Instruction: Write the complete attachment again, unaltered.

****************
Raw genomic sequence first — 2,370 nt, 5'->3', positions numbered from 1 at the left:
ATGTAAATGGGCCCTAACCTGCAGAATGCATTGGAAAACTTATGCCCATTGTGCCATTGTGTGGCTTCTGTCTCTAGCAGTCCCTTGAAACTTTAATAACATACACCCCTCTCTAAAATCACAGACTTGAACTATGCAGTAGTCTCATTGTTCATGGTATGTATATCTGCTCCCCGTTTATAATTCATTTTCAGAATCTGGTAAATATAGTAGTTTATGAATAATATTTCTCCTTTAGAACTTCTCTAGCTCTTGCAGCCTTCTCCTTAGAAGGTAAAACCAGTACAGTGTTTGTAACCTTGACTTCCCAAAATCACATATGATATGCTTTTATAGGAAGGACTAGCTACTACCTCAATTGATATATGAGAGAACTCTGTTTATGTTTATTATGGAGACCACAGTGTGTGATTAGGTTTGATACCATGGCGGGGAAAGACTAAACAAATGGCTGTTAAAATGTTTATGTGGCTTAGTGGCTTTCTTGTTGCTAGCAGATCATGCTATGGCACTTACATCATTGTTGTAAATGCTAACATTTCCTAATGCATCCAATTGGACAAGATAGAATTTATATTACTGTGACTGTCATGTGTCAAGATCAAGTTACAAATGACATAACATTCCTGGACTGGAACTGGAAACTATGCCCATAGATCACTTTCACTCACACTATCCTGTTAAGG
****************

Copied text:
Raw genomic sequence first — 2,370 nt, 5'->3', positions numbered from 1 at the left:
ATGTAAATGGGCCCTAACCTGCAGAATGCATTGGAAAACTTATGCCCATTGTGCCATTGTGTGGCTTCTGTCTCTAGCAGTCCCTTGAAACTTTAATAACATACACCCCTCTCTAAAATCACAGACTTGAACTATGCAGTAGTCTCATTGTTCATGGTATGTATATCTGCTCCCCGTTTATAATTCATTTTCAGAATCTGGTAAATATAGTAGTTTATGAATAATATTTCTCCTTTAGAACTTCTCTAGCTCTTGCAGCCTTCTCCTTAGAAGGTAAAACCAGTACAGTGTTTGTAACCTTGACTTCCCAAAATCACATATGATATGCTTTTATAGGAAGGACTAGCTACTACCTCAATTGATATATGAGAGAACTCTGTTTATGTTTATTATGGAGACCACAGTGTGTGATTAGGTTTGATACCATGGCGGGGAAAGACTAAACAAATGGCTGTTAAAATGTTTATGTGGCTTAGTGGCTTTCTTGTTGCTAGCAGATCATGCTATGGCACTTACATCATTGTTGTAAATGCTAACATTTCCTAATGCATCCAATTGGACAAGATAGAATTTATATTACTGTGACTGTCATGTGTCAAGATCAAGTTACAAATGACATAACATTCCTGGACTGGAACTGGAAACTATGCCCATAGATCACTTTCACTCACACTATCCTGTTAAGG